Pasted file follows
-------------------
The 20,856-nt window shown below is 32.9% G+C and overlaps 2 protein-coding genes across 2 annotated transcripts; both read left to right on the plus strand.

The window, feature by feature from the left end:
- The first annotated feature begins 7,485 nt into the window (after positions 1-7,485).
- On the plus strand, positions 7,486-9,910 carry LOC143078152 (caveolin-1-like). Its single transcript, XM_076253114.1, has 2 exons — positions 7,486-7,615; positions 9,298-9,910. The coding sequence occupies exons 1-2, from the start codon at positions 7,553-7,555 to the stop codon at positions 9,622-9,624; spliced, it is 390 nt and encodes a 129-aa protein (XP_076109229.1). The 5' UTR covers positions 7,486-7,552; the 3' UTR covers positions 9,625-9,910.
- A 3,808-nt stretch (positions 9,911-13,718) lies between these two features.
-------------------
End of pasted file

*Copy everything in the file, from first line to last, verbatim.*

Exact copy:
The 20,856-nt window shown below is 32.9% G+C and overlaps 2 protein-coding genes across 2 annotated transcripts; both read left to right on the plus strand.

The window, feature by feature from the left end:
- The first annotated feature begins 7,485 nt into the window (after positions 1-7,485).
- On the plus strand, positions 7,486-9,910 carry LOC143078152 (caveolin-1-like). Its single transcript, XM_076253114.1, has 2 exons — positions 7,486-7,615; positions 9,298-9,910. The coding sequence occupies exons 1-2, from the start codon at positions 7,553-7,555 to the stop codon at positions 9,622-9,624; spliced, it is 390 nt and encodes a 129-aa protein (XP_076109229.1). The 5' UTR covers positions 7,486-7,552; the 3' UTR covers positions 9,625-9,910.
- A 3,808-nt stretch (positions 9,911-13,718) lies between these two features.